Juice bars are telling you to drink it in your lemonade, facial care companies are telling you to slather it on your face, and oral care companies are telling you to brush your teeth with it...
So what's all the buzz about?
After gaining recognition in 1834 by an American Physician who used it to save a patient after they accidentally ingested mercury chloride, activated charcoal has made its way to the forefront of the modern health movement.
It's been heavily sought after for its potent natural detoxifying and purifying properties, with uses ranging from preventing free radical damage, to filtering water, to preventing intestinal gas, AND even whitening teeth. But is activated charcoal abrasive to your enamel?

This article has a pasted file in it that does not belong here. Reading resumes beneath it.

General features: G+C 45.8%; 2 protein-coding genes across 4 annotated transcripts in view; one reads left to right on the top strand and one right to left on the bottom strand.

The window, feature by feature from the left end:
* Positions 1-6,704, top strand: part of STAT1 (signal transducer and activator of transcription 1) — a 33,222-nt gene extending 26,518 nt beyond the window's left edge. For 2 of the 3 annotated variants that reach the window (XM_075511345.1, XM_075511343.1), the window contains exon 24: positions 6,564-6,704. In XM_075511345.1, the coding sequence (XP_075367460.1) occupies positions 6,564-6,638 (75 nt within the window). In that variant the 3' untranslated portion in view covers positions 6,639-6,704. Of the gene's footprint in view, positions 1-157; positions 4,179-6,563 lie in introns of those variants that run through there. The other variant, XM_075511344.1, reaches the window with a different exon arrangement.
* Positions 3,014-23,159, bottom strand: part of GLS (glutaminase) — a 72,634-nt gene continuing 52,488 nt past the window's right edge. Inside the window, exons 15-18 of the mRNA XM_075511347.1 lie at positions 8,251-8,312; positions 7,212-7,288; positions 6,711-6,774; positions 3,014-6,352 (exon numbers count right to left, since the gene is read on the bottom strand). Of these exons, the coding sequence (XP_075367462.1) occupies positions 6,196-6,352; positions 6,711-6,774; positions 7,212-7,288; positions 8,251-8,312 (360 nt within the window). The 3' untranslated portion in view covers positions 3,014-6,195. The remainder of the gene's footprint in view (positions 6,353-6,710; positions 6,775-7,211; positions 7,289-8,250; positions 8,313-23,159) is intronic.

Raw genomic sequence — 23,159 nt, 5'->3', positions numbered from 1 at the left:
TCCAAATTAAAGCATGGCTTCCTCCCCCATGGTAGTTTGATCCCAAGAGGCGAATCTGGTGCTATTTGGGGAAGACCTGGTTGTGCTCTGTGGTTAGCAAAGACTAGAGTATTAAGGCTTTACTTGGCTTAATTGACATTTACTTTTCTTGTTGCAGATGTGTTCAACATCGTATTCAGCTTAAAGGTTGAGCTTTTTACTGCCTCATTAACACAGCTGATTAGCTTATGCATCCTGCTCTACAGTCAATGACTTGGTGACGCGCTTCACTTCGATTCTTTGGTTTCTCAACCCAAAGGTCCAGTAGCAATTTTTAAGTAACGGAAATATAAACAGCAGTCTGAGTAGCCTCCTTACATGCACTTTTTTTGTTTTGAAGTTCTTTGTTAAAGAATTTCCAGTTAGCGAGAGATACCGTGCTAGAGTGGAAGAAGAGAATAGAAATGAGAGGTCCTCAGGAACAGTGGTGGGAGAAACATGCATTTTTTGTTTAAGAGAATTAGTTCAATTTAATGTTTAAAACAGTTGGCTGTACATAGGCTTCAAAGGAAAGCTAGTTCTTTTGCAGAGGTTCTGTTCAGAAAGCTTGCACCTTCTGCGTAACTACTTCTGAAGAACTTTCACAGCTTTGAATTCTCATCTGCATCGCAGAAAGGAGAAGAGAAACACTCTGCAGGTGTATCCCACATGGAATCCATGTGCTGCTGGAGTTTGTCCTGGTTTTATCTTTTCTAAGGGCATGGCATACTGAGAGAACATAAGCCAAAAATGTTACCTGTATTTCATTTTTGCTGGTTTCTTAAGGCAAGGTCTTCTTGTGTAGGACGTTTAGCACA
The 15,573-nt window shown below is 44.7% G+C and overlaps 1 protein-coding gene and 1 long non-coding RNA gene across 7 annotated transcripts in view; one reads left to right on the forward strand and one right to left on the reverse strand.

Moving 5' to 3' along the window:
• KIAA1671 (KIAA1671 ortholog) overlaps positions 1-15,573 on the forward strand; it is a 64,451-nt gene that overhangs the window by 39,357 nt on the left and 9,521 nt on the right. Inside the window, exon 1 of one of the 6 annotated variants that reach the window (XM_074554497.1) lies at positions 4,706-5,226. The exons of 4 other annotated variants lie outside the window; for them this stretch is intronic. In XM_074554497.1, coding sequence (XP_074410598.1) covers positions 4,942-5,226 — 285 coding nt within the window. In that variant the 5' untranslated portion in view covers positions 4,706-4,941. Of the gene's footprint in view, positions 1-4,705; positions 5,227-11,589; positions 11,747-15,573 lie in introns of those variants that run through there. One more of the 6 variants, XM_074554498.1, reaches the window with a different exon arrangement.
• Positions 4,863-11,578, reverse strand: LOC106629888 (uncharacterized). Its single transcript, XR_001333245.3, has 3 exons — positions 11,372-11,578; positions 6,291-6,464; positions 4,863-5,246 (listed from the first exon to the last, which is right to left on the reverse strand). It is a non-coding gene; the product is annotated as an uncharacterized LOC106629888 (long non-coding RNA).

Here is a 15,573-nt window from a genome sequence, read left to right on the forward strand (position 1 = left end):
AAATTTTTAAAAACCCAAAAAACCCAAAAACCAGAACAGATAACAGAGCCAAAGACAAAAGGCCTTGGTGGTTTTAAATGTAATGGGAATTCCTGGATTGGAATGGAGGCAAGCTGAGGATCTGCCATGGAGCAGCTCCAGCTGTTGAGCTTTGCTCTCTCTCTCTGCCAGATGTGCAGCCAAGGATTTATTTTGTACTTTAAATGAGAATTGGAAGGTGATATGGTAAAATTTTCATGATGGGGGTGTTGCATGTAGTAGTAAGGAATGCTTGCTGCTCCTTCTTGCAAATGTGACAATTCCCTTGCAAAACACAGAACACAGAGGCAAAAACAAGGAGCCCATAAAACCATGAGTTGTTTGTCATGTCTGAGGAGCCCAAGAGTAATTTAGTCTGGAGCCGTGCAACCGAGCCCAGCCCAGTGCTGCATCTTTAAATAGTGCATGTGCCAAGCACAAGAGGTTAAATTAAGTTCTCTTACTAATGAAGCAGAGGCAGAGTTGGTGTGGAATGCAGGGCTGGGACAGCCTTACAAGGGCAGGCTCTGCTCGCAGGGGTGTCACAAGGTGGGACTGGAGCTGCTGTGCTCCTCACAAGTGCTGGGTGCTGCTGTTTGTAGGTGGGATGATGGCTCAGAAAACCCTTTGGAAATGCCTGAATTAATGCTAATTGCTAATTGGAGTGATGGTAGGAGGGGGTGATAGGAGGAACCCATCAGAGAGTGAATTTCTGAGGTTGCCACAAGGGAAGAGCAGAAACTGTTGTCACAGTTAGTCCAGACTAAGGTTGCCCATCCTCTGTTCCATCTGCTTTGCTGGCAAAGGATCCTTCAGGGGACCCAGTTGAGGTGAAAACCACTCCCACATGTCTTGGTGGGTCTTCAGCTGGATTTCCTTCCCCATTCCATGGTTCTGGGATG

Use pure activated charcoal if your oral goals include: A stained tongue and damaged teeth enamel, Put down the DIY charcoal tooth powder and read why it isn't the best idea to brush with activated charcoal alone.